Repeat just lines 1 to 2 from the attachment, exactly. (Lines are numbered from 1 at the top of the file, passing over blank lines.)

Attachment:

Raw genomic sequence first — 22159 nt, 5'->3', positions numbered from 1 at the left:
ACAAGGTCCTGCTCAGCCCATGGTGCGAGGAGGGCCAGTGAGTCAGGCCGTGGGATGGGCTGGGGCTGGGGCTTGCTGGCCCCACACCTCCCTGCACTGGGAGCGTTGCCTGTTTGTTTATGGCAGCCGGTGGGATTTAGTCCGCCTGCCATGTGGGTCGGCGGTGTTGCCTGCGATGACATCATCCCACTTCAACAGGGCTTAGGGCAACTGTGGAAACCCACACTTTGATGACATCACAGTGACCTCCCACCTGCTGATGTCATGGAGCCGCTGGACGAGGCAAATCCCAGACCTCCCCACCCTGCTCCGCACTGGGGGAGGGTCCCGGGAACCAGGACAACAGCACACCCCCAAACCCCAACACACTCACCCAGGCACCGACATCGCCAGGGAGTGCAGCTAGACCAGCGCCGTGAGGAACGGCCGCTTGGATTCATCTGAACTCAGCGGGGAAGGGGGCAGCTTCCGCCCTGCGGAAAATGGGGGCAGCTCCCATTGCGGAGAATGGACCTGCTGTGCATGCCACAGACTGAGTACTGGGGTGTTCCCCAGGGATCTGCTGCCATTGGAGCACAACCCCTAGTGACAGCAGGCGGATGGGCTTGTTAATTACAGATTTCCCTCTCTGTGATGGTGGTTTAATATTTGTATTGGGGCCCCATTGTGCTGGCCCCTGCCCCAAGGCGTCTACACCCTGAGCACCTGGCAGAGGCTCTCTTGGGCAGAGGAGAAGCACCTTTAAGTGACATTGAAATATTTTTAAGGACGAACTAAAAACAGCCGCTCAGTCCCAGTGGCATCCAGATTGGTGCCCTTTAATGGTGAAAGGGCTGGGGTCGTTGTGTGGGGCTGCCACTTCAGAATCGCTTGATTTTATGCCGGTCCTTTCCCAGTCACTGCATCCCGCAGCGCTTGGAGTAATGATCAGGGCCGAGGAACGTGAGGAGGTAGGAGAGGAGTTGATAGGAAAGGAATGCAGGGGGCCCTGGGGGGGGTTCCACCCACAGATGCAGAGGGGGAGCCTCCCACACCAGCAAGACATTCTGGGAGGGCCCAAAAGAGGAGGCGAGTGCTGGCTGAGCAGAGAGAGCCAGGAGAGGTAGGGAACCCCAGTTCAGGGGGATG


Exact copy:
Raw genomic sequence first — 22159 nt, 5'->3', positions numbered from 1 at the left:
ACAAGGTCCTGCTCAGCCCATGGTGCGAGGAGGGCCAGTGAGTCAGGCCGTGGGATGGGCTGGGGCTGGGGCTTGCTGGCCCCACACCTCCCTGCACTGGGAGCGTTGCCTGTTTGTTTATGGCAGCCGGTGGGATTTAGTCCGCCTGCCATGTGGGTCGGCGGTGTTGCCTGCGATGACATCATCCCACTTCAACAGGGCTTAGGGCAACTGTGGAAACCCACACTTTGATGACATCACAGTGACCTCCCACCTGCTGATGTCATGGAGCCGCTGGACGAGGCAAATCCCAGACCTCCCCACCCTGCTCCGCACTGGGGGAGGGTCCCGGGAACCAGGACAACAGCACACCCCCAAACCCCAACACACTCACCCAGGCACCGACATCGCCAGGGAGTGCAGCTAGACCAGCGCCGTGAGGAACGGCCGCTTGGATTCATCTGAACTCAGCGGGGAAGGGGGCAGCTTCCGCCCTGCGGAAAATGGGGGCAGCTCCCATTGCGGAGAATGGACCTGCTGTGCATGCCACAGACTGAGTACTGGGGTGTTCCCCAGGGATCTGCTGCCATTGGAGCACAACCCCTAGTGACAGCAGGCGGATGGGCTTGTTAATTACAGATTTCCCTCTCTGTGATGGTGGTTTAATATTTGTATTGGGGCCCCATTGTGCTGGCCCCTGCCCCAAGGCGTCTACACCCTGAGCACCTGGCAGAGGCTCTCTTGGGCAGAGGAGAAGCACCTTTAAGTGACATTGAAATATTTTTAAGGACGAACTAAAAACAGCCGCTCAGTCCCAGTGGCATCCAGATTGGTGCCCTTTAATGGTGAAAGGGCTGGGGTCGTTGTGTGGGGCTGCCACTTCAGAATCGCTTGATTTTATGCCGGTCCTTTCCCAGTCACTGCATCCCGCAGCGCTTGGAGTAATGATCAGGGCCGAGGAACGTGAGGAGGTAGGAGAGGAGTTGATAGGAAAGGAATGCAGGGGGCCCTGGGGGGGGTTCCACCCACAGATGCAGAGGGGGAGCCTCCCACACCAGCAAGACATTCTGGGAGGGCCCAAAAGAGGAGGCGAGTGCTGGCTGAGCAGAGAGAGCCAGGAGAGGTAGGGAACCCCAGTTCAGGGGGATG